Okotokian makes NLL debut

Lacrosse: Mitch Banister suits up for Edmonton Rush in battle of Alberta

By: Remy Greer

  |  Posted: Wednesday, Apr 16, 2014 06:00 am

Okotoks native Mitch Banister of the Edmonton Rush, right, lines up opposite Calgary Roughneck Scott Ranger on April 12 at the Saddledome. Banister made his National Lacrosse League debut in Edmonton’s 15-11 victory.
Okotoks native Mitch Banister of the Edmonton Rush, right, lines up opposite Calgary Roughneck Scott Ranger on April 12 at the Saddledome. Banister made his National Lacrosse League debut in Edmonton’s 15-11 victory.
Brad Watson/ Calgary Roughnecks

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Playing your first National Lacrosse League game minutes from your hometown against the team your dad used to own, that’s what you called a Rush.

Okotoks native Mitch Banister made his Edmonton Rush debut when the visitors fought off the Calgary Roughnecks 15-11, Saturday night at the Saddledome.

“It was unbelievable, especially in front of that big crowd. It was ridiculous,” Banister said. “I just wanted to get out there and get either a first touch on the ball or some body contact to get myself into the game and relax.

“Having my whole family there, especially the situation with my dad and his history with the Roughnecks, that was pretty cool having him there.”

Dad is Brad Banister, the former owner of the Roughnecks and one of the original inductees to the Okotoks Wall of Fame as a lacrosse builder in the foothills.

“It was pretty emotional,” Brad said. “I’ve seen him workout hard for the last two years and not give up and not quit and it was a very proud moment.

“After the first few shifts, once he got those out of the way I enjoyed the game. I even had to wear an Edmonton Rush jersey for the first time in my life.”

The professional start was a long time coming for the 23-year-old. Banister, an Okotoks Jr. Raiders alumnus, was drafted by the Rush in 2012, made the roster in 2013 without seeing game action and earned a spot on the practice roster for the 2014 season.

Through two years on the sidelines, his passion never wavered and the patience and dedication came to a rewarding conclusion when head coach Derek Keenan activated Banister for Saturday’s game, a luxury afforded to a Rush team with first-place locked up.

“Obviously you want to get in and play, but when we’re on a roll like we were I was just happy to be a part of that,” he said.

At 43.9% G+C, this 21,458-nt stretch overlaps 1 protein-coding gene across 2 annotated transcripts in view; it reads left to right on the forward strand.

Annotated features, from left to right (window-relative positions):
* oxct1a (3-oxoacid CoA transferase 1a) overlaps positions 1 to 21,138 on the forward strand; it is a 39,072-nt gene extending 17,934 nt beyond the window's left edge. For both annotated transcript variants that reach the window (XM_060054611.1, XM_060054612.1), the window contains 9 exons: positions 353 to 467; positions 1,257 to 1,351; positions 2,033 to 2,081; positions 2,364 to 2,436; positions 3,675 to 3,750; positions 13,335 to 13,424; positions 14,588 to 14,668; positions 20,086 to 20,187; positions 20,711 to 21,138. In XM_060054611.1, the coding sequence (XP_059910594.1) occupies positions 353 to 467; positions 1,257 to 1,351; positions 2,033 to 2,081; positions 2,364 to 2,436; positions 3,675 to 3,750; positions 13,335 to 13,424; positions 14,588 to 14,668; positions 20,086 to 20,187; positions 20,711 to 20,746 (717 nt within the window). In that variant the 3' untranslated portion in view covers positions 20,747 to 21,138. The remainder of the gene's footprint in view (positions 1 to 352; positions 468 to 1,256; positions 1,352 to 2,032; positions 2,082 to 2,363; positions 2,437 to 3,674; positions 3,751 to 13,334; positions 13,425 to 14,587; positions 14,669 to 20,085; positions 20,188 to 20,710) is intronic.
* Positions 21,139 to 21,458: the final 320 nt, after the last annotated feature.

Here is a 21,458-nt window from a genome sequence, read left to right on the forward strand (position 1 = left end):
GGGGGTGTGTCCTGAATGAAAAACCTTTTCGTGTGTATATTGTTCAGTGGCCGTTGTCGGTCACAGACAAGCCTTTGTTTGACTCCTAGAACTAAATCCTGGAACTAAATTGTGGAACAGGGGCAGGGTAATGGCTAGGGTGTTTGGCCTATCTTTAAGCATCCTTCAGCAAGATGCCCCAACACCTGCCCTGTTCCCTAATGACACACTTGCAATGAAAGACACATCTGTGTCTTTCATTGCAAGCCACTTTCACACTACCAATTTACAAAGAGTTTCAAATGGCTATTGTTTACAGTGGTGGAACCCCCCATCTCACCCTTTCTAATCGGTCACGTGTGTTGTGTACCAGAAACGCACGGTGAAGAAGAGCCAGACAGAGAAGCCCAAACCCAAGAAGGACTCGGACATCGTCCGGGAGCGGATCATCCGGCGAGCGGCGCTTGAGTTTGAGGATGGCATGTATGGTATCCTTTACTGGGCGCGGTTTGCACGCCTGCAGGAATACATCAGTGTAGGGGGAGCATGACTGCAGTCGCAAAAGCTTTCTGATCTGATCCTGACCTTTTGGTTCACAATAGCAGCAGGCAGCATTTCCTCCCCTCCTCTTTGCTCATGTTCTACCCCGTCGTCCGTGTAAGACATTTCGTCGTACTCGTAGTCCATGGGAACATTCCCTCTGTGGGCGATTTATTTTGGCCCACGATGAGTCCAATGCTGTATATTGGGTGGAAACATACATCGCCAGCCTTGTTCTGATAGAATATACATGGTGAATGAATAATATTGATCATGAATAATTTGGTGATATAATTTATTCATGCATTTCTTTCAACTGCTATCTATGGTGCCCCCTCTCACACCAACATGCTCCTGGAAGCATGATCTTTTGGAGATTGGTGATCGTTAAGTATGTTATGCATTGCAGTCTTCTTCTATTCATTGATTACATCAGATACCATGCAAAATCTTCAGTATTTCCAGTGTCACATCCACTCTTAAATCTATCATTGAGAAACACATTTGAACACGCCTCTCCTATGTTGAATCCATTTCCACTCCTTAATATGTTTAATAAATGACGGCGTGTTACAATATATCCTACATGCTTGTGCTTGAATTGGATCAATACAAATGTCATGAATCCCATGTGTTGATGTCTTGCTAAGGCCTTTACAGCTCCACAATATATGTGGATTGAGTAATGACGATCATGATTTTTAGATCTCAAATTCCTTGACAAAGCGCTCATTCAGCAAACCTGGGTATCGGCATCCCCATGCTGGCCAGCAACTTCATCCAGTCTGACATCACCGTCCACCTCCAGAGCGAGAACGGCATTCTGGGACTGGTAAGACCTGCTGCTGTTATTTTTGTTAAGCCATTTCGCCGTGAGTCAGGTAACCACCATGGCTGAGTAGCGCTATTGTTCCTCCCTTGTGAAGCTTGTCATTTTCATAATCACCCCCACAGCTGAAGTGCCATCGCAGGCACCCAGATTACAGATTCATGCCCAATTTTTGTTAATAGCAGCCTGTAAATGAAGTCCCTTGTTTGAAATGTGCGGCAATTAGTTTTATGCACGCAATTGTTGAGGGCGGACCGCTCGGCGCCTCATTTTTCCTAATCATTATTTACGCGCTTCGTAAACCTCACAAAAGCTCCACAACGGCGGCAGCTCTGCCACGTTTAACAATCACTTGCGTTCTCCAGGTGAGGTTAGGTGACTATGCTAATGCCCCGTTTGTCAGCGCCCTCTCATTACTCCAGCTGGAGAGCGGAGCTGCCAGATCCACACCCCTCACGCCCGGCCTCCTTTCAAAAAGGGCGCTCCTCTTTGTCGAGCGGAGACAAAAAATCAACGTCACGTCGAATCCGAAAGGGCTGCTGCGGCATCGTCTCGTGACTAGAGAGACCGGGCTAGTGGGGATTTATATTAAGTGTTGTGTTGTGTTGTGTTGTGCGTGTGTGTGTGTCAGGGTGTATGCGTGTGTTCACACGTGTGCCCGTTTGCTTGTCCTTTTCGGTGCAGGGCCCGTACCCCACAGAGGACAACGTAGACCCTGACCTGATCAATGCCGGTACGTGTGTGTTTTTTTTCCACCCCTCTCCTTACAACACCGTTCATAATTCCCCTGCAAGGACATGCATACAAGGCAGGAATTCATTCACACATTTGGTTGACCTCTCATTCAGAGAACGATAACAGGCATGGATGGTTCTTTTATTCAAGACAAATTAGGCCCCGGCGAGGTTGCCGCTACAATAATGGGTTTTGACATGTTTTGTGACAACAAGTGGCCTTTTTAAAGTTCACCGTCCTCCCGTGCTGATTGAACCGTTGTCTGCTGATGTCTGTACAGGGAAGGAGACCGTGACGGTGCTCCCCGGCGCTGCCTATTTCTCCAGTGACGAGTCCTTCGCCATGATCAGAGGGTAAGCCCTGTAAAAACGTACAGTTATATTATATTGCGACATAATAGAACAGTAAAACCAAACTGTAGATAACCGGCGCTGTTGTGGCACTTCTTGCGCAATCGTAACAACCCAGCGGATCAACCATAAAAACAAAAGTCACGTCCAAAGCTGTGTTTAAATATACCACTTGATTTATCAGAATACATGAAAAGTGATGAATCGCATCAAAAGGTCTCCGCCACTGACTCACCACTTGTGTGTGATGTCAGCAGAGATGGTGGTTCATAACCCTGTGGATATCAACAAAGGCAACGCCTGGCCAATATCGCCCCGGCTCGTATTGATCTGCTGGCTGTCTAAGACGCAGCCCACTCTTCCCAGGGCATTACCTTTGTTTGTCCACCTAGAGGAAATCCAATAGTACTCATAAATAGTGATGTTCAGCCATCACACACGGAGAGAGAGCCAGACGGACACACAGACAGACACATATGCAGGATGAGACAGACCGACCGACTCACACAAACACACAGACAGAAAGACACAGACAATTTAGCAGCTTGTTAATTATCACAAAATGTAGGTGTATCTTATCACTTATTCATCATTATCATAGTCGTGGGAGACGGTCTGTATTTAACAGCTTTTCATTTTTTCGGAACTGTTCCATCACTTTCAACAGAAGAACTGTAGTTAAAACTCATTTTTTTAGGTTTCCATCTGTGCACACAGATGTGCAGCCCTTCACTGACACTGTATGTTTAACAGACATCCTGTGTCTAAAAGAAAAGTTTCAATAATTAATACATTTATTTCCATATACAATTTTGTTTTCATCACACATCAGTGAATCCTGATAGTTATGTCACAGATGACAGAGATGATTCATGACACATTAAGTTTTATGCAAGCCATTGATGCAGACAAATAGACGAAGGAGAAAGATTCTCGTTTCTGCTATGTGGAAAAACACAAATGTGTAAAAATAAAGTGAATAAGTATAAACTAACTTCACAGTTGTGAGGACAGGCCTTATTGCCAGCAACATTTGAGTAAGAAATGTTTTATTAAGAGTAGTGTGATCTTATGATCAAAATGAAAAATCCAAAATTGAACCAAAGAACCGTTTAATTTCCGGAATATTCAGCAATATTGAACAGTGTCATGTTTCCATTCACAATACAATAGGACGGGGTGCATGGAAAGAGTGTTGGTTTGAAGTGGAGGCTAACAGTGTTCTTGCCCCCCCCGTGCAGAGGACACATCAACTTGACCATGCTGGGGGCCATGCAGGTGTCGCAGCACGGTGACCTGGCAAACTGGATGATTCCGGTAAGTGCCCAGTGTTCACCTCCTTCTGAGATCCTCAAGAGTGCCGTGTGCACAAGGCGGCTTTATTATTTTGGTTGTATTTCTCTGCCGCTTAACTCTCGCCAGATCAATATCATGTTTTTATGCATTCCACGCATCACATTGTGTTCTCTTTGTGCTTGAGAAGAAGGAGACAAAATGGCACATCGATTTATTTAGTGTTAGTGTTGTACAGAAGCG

“I knew I had to wait for my opportunity and I was sitting behind some of the best defencemen in the league. Just getting the opportunity to watch them and learn from what they do, helped improve my game.

“When I finally got my chance it helped out a lot. I came in with a lot more confidence knowing that I had put in the work and was in good shape.”

However, all the sage advice in the world can’t prepare you for the requisite bout of nervousness for your first game day.

“I couldn’t really sleep at all. I was a nervous wreck, walking around and couldn’t sit down or anything,” he said. “The closer I got to game time the more the nerves went away and it was just more excitement, just ready to get out there.”

Playing in his familiar defensive/transition role, Banister needed to be ready against a Calgary club boasting the league’s top sniper in Dane Dobbie as well as offensive studs Curtis Dickson and Jeff Shattler, to name a few.

“Playing them you’re always nervous, but like everyone they have tendencies,” he said. “You try to focus on those and play them like you’d play anyone else.

“My biggest goal was to go out and play team defence and to not really worry about being beat one-on-one and trusting our defensive systems.”

Banister made an impact at the other end of the floor, too.

The Battle of Alberta, dominated by the Rush all season, came down to the wire this go around with the Roughnecks coming back to even the score at 11-11 late in the second half. Seconds later, Banister would help set up the game-winning tally by Riley Loewen with an assist to lady luck on the play.

The goal set off a four-goal run to close out the 15-11 win for the Rush, giving Edmonton a league record 15th win on the campaign.

“I just remember trying to get the ball over half before the eight seconds, I was worried they would blow the whistle so I tried to get it to an open guy,” Banister said. “It was an extremely lucky bounce that ended up going right to Loewen’s stick. I didn’t even know how it went in. I was already on the bench and all of the sudden the guys were jumping.

“It was huge. You have to be lucky to be good and good to be lucky.”

Edmonton’s earned every bounce during its historic 2014 season. The Rush entered the weekend at a perfect 14-0 only to lose to the Colorado Mammoth on Friday before bouncing back by outlasting the Riggers 24 hours later.

“You never want to lose, but I think it was a good situation to see how we would react after a loss,” he said. “We just have such a tight-knit team, everybody is such good friends with each other and we have a lot of fun playing with each other that going out and playing is a good time for everybody.

“It’s unbelievable to be part of this and I feel very fortunate to be a part of this team.”


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